Palm Springs’ Modernism Week, now in its 12th year and being referred to by some as the “Coachella for Architecture,” has grown into a 10-day week. KCRW’s “beat architect” Jason Groman — who also happens to be a nephew of Palm Springs living legend Donald Wexler — revved up his 1964 Chrysler Newport and arrived for the opening last week. He reports on his experience here, and on this DnA.
Modernism Week started at the most appropriate venue on Valentine’s Day: the “Twin Palms Estate” of Frank Sinatra, designed in 1946 by E. Stewart Williams. What better place to kick off the 11-day week of tours, talks and exhibits than at the home of the man who was instrumental in love music?
Upon my arrival at Twin Palms I was greeted by Modernism Week Chairman Jacques Caussin. Mr. Caussin is a larger than life personality wiz a French accent so theek it sounds like he stepped out of Central Casting. Mr. Caussin was living in Detroit when he brought a modernism show to Palm Springs in 2001. In 2006, the show grew into Modernism Week, now attracting 35,000 people, he says.
Modernism 2013’s events, lectures, tours are spread throughout the central Palm Springs area. Even though Spanish-style architecture competes with Modern, there is enough midcentury for Palm Springs to feel like an outdoor museum; making the experience of driving around from lecture to event, to exhibits — past living, breathing examples of midcentury architecture that has been preserved by a passionate citizenry — a pleasure instead of a burden. If you not in the mood to drive and want to tour the homes Modernism Week offers the Premiere Double Decker tours 2 times daily, meaning you can peek over the walls of some of the best buildings.
Part of the fun was checking out the exhibits. I spent time at the Saguro Hotel where the largest collection of memorabilia from defunct classic airline Pan Am is on display. The curator and owner of the collection, the actor and former Pan Am flight attendant Phillip Keene (in photo, right), was on hand to talk about his whimsical collection, which has curtains from the old “Clipper Jetliner” toys, ash trays, uniforms. . . if you can dream it with Pan Am branding this collection has it. The Closer actor has been collecting these artifacts for over 20 years and is still on the hunt for more.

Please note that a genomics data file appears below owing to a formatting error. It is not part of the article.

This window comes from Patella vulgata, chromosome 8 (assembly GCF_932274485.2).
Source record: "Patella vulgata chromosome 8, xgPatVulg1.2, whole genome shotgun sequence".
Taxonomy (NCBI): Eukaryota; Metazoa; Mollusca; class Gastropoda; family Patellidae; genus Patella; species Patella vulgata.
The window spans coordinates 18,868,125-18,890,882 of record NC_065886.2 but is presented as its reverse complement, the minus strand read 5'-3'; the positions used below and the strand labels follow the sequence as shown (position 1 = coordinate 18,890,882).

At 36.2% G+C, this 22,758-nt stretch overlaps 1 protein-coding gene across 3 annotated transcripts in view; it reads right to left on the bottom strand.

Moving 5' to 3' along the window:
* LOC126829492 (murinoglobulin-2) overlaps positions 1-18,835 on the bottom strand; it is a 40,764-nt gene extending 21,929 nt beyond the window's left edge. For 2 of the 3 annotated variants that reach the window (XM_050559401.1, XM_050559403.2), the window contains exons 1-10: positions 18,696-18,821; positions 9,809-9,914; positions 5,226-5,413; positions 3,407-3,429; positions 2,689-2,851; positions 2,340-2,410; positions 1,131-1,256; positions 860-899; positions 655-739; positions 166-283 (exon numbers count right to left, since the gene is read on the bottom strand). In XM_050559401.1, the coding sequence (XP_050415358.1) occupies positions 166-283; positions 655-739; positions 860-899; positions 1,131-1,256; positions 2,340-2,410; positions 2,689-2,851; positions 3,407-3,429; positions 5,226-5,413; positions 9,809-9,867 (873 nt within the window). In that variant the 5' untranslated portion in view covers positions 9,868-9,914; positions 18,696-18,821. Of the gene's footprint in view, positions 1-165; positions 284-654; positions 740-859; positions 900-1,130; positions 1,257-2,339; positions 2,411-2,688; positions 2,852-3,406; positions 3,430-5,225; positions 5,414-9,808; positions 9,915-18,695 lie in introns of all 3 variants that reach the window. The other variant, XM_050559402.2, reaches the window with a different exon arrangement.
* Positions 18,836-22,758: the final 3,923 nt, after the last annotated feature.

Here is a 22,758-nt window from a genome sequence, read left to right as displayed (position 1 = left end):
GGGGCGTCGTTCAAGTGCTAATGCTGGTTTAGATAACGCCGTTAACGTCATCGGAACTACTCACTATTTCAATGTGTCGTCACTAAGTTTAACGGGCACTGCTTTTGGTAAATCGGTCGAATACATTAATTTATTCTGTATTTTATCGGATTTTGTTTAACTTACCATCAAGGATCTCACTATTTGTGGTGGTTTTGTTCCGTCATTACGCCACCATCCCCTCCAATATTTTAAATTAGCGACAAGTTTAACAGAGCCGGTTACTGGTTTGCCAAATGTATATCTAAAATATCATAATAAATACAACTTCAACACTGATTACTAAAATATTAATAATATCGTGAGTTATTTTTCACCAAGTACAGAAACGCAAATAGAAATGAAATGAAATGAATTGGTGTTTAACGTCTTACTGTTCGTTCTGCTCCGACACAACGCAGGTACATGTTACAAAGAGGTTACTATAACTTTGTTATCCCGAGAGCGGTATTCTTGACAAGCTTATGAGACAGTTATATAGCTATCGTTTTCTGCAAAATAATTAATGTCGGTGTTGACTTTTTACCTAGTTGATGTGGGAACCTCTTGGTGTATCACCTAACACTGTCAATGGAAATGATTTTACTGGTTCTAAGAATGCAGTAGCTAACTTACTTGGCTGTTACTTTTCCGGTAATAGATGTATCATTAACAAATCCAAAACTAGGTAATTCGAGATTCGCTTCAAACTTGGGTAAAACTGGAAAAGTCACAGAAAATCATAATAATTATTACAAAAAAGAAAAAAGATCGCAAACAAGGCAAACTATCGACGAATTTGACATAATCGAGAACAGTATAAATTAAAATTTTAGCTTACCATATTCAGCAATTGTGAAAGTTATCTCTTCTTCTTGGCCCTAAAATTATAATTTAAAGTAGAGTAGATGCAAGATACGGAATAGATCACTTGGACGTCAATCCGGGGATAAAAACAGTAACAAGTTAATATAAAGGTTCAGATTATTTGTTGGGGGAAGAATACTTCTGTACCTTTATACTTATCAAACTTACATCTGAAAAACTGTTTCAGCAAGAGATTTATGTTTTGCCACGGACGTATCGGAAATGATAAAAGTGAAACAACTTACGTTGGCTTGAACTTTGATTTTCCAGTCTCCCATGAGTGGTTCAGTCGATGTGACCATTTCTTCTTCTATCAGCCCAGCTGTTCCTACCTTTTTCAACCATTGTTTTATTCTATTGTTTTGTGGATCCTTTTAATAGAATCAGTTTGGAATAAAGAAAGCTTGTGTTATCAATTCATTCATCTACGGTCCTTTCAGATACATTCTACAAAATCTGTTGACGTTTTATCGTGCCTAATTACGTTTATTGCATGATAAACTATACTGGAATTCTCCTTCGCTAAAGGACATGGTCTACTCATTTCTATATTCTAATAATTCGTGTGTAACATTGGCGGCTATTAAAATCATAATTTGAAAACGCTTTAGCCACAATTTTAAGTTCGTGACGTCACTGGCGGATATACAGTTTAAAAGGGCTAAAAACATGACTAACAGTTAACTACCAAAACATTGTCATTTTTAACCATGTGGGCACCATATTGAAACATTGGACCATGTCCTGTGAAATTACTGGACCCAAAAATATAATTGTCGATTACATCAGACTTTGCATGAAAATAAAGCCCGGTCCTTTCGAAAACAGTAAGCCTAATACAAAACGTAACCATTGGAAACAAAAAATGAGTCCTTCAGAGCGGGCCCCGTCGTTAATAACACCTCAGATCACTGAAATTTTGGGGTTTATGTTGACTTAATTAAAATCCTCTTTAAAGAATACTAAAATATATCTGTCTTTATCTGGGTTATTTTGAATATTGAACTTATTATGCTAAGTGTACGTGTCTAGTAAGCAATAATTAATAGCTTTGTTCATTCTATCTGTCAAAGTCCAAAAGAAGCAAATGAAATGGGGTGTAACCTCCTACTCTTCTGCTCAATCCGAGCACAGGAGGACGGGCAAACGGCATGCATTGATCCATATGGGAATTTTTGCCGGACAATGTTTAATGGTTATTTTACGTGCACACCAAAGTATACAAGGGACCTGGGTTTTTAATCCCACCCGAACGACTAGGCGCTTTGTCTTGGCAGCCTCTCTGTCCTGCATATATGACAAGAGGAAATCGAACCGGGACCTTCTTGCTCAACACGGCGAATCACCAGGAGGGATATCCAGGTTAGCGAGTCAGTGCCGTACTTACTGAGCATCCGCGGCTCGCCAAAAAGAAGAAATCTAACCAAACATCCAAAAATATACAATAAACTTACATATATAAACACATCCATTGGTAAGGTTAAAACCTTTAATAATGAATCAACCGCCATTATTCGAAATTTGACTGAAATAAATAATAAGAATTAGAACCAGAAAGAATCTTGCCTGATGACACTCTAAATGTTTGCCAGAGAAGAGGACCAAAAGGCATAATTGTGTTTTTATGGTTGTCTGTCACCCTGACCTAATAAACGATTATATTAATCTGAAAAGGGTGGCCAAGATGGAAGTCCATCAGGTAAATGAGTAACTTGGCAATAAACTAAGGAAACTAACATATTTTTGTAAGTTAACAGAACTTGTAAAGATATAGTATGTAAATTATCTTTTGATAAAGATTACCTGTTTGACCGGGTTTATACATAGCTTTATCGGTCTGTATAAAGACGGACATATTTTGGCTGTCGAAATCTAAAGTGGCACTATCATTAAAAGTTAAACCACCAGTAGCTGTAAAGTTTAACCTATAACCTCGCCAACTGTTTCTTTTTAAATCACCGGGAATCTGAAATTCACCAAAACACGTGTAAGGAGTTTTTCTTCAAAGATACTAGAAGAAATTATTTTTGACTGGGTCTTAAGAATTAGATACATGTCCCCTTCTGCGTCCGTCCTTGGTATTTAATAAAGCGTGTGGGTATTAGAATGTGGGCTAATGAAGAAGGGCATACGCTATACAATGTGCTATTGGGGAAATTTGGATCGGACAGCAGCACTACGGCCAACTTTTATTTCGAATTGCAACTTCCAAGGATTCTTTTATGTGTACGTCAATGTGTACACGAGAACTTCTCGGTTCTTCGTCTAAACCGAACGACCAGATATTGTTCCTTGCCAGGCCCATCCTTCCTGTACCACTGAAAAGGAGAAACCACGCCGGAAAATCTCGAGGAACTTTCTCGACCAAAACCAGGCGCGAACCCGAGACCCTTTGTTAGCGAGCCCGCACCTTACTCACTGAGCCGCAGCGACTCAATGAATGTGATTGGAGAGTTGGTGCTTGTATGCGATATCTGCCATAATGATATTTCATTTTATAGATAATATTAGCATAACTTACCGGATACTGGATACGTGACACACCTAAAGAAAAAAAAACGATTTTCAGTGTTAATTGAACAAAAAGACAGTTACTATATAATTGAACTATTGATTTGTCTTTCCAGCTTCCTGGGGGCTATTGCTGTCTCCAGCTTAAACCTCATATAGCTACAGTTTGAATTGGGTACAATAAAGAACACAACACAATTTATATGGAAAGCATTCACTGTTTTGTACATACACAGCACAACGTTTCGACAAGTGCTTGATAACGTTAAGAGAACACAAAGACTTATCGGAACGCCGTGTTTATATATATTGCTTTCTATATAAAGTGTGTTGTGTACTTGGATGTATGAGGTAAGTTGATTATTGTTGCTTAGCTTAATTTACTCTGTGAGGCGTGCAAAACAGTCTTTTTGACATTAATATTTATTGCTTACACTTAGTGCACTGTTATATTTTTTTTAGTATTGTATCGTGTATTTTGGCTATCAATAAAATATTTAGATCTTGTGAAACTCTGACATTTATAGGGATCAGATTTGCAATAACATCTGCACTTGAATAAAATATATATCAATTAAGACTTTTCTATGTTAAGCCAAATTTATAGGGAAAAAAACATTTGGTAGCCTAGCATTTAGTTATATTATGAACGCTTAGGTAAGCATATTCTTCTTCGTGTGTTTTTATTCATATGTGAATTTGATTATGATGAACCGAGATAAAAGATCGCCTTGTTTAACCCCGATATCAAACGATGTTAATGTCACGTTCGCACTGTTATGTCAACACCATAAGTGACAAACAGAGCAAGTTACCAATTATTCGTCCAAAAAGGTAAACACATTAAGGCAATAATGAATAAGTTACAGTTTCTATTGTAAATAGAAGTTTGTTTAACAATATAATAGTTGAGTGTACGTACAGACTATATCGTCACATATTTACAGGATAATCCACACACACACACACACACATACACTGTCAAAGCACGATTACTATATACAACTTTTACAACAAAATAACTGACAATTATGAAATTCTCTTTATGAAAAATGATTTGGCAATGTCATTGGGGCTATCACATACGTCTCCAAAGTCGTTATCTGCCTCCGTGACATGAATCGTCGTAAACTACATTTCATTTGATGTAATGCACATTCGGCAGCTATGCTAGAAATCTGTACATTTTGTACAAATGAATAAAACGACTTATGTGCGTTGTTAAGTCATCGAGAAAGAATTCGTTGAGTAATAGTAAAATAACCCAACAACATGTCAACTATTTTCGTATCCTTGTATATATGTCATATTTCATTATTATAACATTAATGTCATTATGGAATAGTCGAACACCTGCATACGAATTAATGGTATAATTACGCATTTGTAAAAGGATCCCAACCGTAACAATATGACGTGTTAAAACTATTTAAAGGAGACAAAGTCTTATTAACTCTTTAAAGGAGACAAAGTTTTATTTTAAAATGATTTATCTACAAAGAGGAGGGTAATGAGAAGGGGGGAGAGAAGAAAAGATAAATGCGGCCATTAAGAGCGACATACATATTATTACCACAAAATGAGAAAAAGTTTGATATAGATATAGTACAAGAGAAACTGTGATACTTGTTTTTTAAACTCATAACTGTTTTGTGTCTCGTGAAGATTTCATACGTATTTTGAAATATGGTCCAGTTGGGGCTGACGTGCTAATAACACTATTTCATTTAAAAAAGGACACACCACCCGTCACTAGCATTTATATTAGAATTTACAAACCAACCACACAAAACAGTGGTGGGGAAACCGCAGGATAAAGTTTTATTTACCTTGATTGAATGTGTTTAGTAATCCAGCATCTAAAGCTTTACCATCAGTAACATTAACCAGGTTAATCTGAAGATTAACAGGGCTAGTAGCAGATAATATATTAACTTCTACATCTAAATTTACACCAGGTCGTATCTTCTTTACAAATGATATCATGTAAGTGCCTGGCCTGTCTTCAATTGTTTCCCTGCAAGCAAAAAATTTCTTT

Palm Springs loves their architects. I was in attendance for the A.Quincy Jones “Palm Springs Walk Of Fame” star unveiling (see photo above left). His star sits in front of a former bank building by E. Stewart Williams that is the future home of the Palm Springs Art Museum’s Edwards Harris Center for Architecture and Design. Jones is beloved in Palm Springs for his 1964 gem The Annenberg’s 32,000-square-foot home “Sunnyland Estate,” which this weekend will host attendees at The Public and The Modern House, a symposium offered by Palm Springs Art Museum.
The lectures have been a hit thus far. I attended the California Ceramics lecture with Wendy Kaplan, department head and curator of decorative arts and design for LACMA. I was amazed on how ceramics played a central role to modernism decor.
Richard Neutra, E. Stewart Williams, A. Quincy Jones, Donald Wexler, William Krisel, Charles Dubois, William Frey, they are The Big Seven. If you have time this week I suggest you go East on the 10 to the land where fine architects were given a blank slate to create a community of visual wonder.
Modernism Week runs through next Sunday 2/24/13. Be sure to join DnA’s Frances Anderton on Saturday 2/23/13 with her conversation with Musician and Modernism aficionado Moby. Tickets are limited -http://blog.modernismweek.com/moby-on-modernism/
Here is the schedule events link for the remaining 5 days.